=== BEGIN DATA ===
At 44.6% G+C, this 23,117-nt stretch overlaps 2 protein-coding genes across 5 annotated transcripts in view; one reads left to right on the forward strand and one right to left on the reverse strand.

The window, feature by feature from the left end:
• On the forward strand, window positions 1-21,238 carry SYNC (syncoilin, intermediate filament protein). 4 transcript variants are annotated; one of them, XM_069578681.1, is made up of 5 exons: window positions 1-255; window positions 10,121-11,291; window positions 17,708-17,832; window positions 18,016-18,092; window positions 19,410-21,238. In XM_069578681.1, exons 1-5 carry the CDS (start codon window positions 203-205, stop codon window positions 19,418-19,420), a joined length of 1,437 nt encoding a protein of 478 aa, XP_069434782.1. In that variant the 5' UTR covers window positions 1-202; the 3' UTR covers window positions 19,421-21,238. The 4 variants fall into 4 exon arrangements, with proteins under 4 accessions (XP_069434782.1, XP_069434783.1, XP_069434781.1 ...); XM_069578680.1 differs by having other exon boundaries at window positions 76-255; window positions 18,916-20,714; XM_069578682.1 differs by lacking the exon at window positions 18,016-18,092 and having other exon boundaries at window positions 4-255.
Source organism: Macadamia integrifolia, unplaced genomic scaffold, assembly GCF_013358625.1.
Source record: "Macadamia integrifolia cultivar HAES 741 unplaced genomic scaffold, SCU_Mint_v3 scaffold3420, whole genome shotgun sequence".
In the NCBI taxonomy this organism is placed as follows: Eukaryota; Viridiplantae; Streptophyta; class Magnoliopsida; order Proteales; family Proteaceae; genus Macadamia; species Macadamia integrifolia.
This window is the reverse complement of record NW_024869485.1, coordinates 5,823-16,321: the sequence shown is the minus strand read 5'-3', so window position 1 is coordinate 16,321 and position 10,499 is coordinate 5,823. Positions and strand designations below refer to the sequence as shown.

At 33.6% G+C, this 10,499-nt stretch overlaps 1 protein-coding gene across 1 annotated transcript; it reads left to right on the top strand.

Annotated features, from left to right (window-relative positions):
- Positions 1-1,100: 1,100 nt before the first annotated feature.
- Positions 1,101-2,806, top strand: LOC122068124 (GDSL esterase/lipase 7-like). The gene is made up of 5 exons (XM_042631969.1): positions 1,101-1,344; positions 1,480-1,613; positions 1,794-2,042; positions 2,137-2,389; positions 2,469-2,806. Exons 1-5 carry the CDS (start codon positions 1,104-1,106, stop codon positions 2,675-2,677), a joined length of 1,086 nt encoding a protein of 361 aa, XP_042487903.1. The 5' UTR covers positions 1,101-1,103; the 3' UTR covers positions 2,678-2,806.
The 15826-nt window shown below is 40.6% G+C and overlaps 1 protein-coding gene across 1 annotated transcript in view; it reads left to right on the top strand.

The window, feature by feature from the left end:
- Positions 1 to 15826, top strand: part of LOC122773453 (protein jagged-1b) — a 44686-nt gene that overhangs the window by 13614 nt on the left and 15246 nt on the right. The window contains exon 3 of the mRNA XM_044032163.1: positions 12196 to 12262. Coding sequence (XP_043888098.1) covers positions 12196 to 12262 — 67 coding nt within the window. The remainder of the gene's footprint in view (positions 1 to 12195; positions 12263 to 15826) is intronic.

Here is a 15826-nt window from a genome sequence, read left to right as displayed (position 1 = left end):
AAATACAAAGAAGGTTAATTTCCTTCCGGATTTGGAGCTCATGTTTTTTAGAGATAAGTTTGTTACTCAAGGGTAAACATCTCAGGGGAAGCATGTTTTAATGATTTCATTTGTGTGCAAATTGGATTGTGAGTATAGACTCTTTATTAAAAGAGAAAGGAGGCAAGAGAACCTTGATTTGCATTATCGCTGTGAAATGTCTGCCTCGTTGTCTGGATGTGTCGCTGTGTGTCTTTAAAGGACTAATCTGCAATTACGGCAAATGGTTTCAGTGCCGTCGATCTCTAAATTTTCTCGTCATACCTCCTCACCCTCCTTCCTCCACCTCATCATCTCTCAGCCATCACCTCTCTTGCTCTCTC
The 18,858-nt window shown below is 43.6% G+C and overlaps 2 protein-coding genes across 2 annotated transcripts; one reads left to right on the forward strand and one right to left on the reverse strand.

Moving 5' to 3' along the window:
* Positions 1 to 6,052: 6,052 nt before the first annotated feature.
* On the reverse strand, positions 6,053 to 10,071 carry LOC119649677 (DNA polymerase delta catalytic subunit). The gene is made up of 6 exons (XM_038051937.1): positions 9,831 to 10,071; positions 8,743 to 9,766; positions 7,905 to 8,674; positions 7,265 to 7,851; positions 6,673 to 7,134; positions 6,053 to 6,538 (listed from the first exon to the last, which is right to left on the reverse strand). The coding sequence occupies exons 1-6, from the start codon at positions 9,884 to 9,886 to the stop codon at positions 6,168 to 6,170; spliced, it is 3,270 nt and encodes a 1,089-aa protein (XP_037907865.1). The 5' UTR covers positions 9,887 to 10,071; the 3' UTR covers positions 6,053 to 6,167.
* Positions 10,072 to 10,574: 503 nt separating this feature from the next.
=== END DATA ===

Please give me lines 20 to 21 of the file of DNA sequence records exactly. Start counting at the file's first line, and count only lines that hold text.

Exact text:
* On the reverse strand, positions 6,053 to 10,071 carry LOC119649677 (DNA polymerase delta catalytic subunit). The gene is made up of 6 exons (XM_038051937.1): positions 9,831 to 10,071; positions 8,743 to 9,766; positions 7,905 to 8,674; positions 7,265 to 7,851; positions 6,673 to 7,134; positions 6,053 to 6,538 (listed from the first exon to the last, which is right to left on the reverse strand). The coding sequence occupies exons 1-6, from the start codon at positions 9,884 to 9,886 to the stop codon at positions 6,168 to 6,170; spliced, it is 3,270 nt and encodes a 1,089-aa protein (XP_037907865.1). The 5' UTR covers positions 9,887 to 10,071; the 3' UTR covers positions 6,053 to 6,167.
* Positions 10,072 to 10,574: 503 nt separating this feature from the next.